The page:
In the last year or so, I’ve decided to take a break from politics.
I’ve written several articles that addressed politics in some way. My hope was to offer a point of view that either hadn’t been considered before or reinforce one that I believed to be correct. I further hoped to change some minds or at least start a healthy conversation. To my great dismay, none of these happened.
Comment sections on my articles were less than polite, even a degree a host ility could be felt from time to time. I know for the most part these were just trolls being trolls, but I didn’t need that in my life. With all that being, with the death of John McCain, I feel the need to enter the colosseum one more time.
Before I came to USD, I spent nine months working in the U.S. Senate in Washington, D.C. During my time there, I had the chance encounter to actually meet John McCain. Of all the Senators I had met, he was by far the most pleasant. We talked about my hometown, Sturgis, a place where he visited during the 2008 Presidential race. We laughed and chuckled, and I could tell I was annoying the reporters standing close by waiting to get a comment from the famous Senator. At the very end I was able to snap a selfie with the man himself. When he passed away late Saturday, I was overcome with sadness.
If there a figure who I think should guide us into the future, it’s McCain. He’s famous for a moment in 2008, when a woman expressed concern about Barack Obama because she heard he was an Arab, he immediately shook his head and said, “He’s a decent family man and citizen that I just happen to have disagreements with on fundamental issues, and that’s what this campaign is all about.” It’s sad to think how things have changed.
We need more McCain and less… well, everything else.
He was known as the Maverick, someone who did things their own way, who thought for themselves. Everyone, not just politicians, should strive to be their own Maverick. There are several events that made McCain known for his political courage. Perhaps the 2008 event is the most salient, but the list goes on.
He voted against the repeal of Obamacare in 2017. While I have my feelings on Obamacare, this moment was a great show of character– a politician shirking the endless party pressure to do something he believed was wrong. True, McCain didn’t like Obamacare, but the way republicans went about the repeal was less than comforting.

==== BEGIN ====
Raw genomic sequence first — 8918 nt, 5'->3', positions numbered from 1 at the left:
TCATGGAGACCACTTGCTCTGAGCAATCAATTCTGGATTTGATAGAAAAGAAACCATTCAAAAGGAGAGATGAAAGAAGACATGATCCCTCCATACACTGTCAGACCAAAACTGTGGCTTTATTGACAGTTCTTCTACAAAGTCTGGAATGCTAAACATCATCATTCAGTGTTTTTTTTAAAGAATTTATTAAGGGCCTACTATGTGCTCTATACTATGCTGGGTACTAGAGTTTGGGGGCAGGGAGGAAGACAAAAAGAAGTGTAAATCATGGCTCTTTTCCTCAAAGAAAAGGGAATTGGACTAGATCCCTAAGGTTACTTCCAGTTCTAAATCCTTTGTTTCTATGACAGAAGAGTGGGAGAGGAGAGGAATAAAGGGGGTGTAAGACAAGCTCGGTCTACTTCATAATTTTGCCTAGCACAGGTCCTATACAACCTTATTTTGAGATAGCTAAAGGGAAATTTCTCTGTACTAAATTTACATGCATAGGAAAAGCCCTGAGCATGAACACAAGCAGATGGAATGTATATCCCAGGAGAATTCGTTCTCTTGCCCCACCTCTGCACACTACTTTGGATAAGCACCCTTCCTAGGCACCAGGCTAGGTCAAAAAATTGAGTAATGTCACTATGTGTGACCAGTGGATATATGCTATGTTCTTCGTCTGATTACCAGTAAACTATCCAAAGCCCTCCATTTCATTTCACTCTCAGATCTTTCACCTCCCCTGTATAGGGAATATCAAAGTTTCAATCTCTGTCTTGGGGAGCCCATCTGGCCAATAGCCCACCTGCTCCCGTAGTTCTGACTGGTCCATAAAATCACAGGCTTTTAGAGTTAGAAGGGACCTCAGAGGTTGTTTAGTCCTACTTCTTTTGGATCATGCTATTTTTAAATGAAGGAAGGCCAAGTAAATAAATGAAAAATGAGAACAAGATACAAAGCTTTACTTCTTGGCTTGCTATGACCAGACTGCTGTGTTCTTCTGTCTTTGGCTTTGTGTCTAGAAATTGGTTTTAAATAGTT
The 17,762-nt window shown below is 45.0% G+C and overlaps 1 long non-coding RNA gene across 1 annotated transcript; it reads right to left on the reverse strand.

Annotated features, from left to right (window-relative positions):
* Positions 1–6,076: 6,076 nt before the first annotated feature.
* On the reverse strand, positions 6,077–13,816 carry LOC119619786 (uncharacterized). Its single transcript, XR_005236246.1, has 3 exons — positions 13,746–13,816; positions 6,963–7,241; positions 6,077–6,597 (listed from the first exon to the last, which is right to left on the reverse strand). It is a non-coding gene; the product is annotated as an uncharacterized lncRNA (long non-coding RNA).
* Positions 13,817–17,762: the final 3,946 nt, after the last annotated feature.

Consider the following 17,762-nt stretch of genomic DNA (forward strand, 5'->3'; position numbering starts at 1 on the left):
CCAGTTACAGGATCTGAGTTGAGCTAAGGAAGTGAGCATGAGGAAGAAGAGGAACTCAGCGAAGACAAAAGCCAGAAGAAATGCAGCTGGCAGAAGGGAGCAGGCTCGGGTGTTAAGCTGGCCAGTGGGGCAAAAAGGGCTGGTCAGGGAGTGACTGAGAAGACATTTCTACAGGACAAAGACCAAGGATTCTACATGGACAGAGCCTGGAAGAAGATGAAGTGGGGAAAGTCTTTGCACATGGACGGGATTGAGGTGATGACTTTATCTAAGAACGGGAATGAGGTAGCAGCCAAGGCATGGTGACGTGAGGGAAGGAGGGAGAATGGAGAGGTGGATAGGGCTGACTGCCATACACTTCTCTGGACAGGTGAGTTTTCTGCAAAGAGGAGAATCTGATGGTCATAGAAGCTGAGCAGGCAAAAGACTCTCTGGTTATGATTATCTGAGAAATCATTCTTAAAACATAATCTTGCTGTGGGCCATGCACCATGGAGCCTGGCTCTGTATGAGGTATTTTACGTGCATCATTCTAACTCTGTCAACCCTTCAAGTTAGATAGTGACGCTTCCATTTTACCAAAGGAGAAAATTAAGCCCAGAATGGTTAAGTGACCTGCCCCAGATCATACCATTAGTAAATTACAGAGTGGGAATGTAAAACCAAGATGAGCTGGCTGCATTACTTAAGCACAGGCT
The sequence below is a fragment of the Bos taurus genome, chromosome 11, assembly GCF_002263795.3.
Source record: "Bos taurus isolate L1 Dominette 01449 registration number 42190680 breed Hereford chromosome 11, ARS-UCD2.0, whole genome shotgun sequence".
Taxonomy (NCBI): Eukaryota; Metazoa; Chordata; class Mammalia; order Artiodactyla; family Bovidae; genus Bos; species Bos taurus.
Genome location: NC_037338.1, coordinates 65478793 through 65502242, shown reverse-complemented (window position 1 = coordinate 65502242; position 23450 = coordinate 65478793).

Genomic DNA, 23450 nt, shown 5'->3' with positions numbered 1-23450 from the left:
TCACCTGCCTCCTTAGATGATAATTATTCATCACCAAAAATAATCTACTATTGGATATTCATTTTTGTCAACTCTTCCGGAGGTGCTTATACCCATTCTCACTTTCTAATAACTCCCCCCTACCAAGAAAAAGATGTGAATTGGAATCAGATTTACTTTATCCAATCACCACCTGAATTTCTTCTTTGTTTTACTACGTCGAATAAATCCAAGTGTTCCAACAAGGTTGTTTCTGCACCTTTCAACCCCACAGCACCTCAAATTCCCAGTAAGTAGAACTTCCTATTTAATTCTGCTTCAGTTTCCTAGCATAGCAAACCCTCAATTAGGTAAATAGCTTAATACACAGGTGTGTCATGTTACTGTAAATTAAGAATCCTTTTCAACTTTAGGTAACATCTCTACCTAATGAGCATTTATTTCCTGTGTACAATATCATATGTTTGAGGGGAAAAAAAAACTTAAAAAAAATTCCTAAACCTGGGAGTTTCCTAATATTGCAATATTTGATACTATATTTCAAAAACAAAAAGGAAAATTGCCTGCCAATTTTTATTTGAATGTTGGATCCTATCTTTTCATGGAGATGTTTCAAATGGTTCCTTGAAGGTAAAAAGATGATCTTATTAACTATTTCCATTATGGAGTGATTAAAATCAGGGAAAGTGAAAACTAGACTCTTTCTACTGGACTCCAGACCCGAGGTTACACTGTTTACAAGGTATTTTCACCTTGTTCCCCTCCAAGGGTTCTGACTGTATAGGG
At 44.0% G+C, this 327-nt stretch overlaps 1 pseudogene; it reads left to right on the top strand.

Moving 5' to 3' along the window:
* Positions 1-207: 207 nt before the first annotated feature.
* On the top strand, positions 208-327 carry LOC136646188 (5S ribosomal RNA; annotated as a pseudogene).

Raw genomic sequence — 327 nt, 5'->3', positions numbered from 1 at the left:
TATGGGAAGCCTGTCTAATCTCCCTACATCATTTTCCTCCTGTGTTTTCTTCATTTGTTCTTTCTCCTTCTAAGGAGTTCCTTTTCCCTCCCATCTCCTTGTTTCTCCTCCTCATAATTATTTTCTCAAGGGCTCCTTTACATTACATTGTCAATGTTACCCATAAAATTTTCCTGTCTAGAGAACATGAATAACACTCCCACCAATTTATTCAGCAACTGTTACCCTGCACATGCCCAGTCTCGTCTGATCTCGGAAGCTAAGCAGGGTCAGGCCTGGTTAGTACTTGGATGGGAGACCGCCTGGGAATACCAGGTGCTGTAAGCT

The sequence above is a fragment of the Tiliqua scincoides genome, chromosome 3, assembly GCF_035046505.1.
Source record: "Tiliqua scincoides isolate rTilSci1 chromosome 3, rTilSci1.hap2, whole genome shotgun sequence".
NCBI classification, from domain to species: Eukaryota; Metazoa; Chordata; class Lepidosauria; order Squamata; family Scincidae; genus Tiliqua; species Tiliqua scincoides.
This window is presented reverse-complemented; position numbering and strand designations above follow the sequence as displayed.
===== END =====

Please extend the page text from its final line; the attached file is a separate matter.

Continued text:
If I’m being completely honest, these last few years have made me lose faith in our system.
It isn’t just Trump, it isn’t just democrats or liberals. I find both at fault for our current situations. Republicans appear to be Trump cheerleaders, unwilling to stand up for principles they once stood by. Liberals and democrats seem to be just anti-Trump. Both revolve around Trump, not what is best for the country.
Before he died, McCain wrote a farewell statement. As I said, I’ve lost a fair amount of faith. But his statement has renewed a small flame of hope.
He writes: “Do not despair of our present difficulties but believe always in the promise and greatness of America, because nothing is inevitable here. Americans never quit. We never surrender. We never hide from history. We make history.”
It may be because I met the man. It may be because he actually was a figure in my life. But his legacy gives me reason, and hopefully all of us, to continue to fight for what I believe in. I doubt I would have written this article had another public servant died. It would have been much easier to stay silent. But John McCain gave me a reason to speak my mind.
So here it is: we need more McCains, not in policy per se, but in principles. We need the courage to stand up and do what we believe to be right, perhaps most importantly when it’s against our friends and allies. I hope that his legacy will inspire young leaders to follow his example, one of principles, not of pragmatism. Dare I say even our current leaders might find a change of heart. In any case, rest in peace John McCain. You already are missed.